Single page view By Patrick Hruby
Page 2

ARLINGTON, Va. -- The line stretches back from a locked gate, past the Washington Redskins store and the World Hats Embroidery kiosk. There are office managers and members of the Coast Guard, clad in Yankees caps and University of Miami jerseys. Here in the nation's capital -- well, make that a suburban shopping mall -- a group of constituents stands united. Only they aren't casting ballots, picketing the White House or ambling onto a tour bus.

Nope. They're simply waiting to buy a video game.

Not just any video game. Madden NFL '06.

Terrell Owens
T.O. threatening to hold out? Not in Madden.

"Everybody plays Madden," says Will Tucker, 19, an Arlington resident. "Everybody who knows football, talks football, loves football. Madden is the Bible."

When the Founding Fathers gave us the right to peaceful assembly, they probably didn't have this in mind. Then again, Jefferson and Co. probably didn't envision dudes in Stormtrooper armor camping out for "Star Wars," either. The price of freedom is what freedom brings -- in this case, about three dozen guys (and they're almost all guys) camped around an Electronics Boutique, counting down the seconds till midnight, itching to snag the latest installment of a game that will deluge the nation's retailers in about eight hours.

But never mind that. It's Madden. It's football. Why wait?

"It's all about having it first," says Vic Turner, 33, who lives in District Heights, Md. "I called in sick for tomorrow. Don't go saying it too loud. I work really close to here."

Melvin Ludacka stands by the gate. He has milled around for more than an hour, jonesed for Madden for what seems like forever (in reality: the six months since he tired of last year's game). If everything goes according to plan, Ludacka will head home, grab a controller and spend the rest of the day on the virtual gridiron, occasionally pausing to use the bathroom.

Needless to say, he won't be in the office today. Or for the rest of the week.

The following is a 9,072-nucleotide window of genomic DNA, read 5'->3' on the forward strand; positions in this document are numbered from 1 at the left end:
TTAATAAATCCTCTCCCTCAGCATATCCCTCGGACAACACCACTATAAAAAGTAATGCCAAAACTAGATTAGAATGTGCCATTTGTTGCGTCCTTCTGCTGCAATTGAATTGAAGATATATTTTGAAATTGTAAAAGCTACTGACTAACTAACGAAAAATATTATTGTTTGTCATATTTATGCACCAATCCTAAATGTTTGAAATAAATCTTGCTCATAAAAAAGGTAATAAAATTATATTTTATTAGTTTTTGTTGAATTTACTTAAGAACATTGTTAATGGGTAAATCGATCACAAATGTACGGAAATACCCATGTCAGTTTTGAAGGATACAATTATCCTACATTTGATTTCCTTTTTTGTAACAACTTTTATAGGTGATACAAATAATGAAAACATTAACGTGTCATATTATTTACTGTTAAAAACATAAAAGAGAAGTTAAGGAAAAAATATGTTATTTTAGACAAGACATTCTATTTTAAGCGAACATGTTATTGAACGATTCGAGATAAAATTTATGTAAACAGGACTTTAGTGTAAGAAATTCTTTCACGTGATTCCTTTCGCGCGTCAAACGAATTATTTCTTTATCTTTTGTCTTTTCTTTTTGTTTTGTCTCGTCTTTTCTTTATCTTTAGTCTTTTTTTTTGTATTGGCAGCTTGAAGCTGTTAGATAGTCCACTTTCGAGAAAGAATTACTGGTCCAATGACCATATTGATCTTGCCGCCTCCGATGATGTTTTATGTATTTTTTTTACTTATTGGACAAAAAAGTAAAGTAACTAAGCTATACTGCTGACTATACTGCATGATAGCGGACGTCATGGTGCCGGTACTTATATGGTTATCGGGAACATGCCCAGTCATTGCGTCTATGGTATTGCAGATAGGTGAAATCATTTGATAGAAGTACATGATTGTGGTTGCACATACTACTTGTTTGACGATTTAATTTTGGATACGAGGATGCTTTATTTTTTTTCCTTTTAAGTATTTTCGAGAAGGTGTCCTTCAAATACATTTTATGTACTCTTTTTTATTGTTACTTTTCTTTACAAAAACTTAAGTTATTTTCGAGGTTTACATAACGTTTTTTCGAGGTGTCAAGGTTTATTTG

"I took leave for the whole week to play Madden," says Ludacka, 26, who serves in the Coast Guard and works in an adjacent building. "My wife is at home in bed right now. She said, 'You're childish.' I said, 'Expect the same next year.'

"After this, I'll go to 7-11, get a Double Gulp of Mountain Dew. That's all I need."

Madden Hits the Streets's Darren Rovell was in Manhattan for the release of Madden '06. Fans couldn't wait to get their hands on the game -- and get down to business.

Hundreds of midnight release parties. Thousands of games sold. Countless calls to the office, embellished by fake, wheezing coughs. For the Madden faithful -- possibly you; probably someone you know -- today is more than the start of a new virtual season. It's an unofficial national holiday, akin to the Super Bowl and vastly superior to, say, Arbor Day.

Plant a tree? Please. Will a tree let you set stadium hot dog prices in franchise mode?

"I'll probably stay up for three days," Tucker says. "This is better than Christmas."

No kidding. Christmas lasts only a single day.


He's getting too old for this. That's what he tells himself. Every year, George Tennant Jr. ponders giving up Madden; every year, he finds himself back in line, pre-order slip in hand. The game has that effect on people. So does crack cocaine.



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